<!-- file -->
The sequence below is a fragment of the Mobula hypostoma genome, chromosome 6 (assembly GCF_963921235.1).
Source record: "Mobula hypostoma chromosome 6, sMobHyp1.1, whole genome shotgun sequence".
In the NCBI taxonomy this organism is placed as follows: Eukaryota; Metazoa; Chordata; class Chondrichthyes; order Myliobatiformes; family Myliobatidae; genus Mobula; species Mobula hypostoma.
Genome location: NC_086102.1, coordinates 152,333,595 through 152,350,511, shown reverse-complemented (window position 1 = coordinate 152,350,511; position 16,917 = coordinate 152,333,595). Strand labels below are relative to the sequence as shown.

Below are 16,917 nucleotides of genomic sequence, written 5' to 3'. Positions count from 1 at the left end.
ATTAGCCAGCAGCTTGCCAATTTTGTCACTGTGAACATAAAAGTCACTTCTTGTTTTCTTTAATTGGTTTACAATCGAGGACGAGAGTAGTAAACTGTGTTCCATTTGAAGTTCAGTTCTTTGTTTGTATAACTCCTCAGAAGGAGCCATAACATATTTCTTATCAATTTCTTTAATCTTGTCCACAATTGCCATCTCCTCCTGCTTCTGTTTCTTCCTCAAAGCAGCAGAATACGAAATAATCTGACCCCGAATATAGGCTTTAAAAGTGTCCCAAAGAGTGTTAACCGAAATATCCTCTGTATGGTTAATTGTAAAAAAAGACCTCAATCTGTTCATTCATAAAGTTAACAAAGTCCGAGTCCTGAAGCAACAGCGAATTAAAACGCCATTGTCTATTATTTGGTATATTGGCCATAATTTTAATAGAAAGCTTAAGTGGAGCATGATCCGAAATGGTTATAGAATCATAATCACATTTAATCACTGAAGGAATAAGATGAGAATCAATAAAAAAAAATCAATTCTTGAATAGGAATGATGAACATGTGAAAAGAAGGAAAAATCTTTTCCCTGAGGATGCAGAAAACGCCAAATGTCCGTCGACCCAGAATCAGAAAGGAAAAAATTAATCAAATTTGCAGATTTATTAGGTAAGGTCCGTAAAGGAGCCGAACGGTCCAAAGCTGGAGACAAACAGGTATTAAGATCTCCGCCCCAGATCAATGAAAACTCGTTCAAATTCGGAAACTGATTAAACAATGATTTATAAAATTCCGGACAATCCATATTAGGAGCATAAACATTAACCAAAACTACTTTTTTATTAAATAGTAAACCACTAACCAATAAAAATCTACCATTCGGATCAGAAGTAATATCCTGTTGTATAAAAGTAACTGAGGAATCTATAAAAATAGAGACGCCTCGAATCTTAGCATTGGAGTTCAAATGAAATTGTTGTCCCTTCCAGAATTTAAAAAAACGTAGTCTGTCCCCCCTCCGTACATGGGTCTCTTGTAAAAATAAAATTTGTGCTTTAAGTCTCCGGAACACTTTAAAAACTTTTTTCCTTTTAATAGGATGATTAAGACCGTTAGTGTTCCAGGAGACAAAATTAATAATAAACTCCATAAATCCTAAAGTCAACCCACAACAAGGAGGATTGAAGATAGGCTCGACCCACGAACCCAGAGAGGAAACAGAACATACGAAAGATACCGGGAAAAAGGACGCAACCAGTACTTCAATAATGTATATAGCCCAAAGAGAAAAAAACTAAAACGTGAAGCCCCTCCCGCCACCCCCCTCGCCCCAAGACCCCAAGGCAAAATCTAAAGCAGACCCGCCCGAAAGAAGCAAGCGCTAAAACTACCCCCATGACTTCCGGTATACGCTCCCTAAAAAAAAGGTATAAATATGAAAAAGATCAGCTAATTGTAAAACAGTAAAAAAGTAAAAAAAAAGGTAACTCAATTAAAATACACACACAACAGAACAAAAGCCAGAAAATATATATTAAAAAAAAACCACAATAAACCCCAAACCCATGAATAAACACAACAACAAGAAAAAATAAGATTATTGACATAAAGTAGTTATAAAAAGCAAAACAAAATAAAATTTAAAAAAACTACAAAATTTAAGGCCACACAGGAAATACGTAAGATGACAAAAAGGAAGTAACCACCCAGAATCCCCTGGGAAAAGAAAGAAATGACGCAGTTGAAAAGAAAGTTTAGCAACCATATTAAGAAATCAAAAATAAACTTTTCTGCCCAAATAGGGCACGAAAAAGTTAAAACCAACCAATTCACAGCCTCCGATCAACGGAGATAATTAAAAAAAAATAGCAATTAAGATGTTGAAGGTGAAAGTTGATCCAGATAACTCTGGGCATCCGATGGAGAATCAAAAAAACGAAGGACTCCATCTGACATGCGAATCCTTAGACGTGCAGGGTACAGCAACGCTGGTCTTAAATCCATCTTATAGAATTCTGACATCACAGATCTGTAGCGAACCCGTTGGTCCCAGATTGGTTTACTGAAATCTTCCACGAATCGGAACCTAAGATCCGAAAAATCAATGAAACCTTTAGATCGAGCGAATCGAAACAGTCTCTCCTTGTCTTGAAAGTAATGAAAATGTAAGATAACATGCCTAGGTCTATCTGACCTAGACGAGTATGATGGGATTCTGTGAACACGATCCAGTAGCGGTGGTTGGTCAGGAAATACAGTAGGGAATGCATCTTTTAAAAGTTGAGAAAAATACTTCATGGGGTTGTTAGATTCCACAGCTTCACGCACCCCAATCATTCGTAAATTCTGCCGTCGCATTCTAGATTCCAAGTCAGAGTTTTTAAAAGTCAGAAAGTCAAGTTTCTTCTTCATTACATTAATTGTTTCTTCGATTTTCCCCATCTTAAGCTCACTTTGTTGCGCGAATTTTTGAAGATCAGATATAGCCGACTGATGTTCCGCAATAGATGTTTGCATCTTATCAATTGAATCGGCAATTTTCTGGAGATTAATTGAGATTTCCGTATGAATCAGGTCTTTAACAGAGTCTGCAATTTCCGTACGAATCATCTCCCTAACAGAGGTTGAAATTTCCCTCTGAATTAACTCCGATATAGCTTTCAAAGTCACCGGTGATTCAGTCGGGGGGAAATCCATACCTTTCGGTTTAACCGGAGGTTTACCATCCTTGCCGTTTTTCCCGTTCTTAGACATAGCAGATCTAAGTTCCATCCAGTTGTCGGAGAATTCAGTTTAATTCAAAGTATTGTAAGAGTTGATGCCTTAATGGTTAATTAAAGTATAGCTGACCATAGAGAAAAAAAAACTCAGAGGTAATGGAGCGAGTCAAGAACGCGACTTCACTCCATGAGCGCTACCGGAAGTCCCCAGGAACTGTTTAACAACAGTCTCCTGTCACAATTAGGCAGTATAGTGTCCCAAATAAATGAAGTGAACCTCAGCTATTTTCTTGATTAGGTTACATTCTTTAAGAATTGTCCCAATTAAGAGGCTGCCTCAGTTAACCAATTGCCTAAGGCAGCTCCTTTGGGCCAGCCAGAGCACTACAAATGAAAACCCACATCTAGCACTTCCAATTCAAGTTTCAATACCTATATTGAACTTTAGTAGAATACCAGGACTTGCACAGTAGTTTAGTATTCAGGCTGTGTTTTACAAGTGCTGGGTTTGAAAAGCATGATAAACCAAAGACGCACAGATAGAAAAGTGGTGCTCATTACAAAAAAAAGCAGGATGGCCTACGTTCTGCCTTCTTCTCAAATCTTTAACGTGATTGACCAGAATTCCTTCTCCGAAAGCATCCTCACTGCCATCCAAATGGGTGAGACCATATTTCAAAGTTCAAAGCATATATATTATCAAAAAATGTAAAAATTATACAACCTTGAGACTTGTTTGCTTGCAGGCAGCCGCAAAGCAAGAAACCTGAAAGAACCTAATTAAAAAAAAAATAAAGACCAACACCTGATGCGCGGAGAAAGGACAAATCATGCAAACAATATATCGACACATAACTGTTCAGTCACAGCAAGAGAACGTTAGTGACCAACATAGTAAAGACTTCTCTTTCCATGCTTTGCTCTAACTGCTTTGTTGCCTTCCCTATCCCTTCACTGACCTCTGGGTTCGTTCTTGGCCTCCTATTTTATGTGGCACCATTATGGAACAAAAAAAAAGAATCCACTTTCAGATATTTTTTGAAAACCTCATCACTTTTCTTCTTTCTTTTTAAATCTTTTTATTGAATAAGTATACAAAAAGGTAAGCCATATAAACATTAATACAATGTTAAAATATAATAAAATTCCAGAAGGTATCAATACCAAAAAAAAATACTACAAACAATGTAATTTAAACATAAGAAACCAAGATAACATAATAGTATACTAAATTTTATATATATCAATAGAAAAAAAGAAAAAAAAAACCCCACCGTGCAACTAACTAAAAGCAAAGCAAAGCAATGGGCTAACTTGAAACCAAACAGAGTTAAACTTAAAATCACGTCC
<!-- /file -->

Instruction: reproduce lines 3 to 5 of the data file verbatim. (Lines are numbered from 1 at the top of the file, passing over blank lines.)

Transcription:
In the NCBI taxonomy this organism is placed as follows: Eukaryota; Metazoa; Chordata; class Chondrichthyes; order Myliobatiformes; family Myliobatidae; genus Mobula; species Mobula hypostoma.
Genome location: NC_086102.1, coordinates 152,333,595 through 152,350,511, shown reverse-complemented (window position 1 = coordinate 152,350,511; position 16,917 = coordinate 152,333,595). Strand labels below are relative to the sequence as shown.

Below are 16,917 nucleotides of genomic sequence, written 5' to 3'. Positions count from 1 at the left end.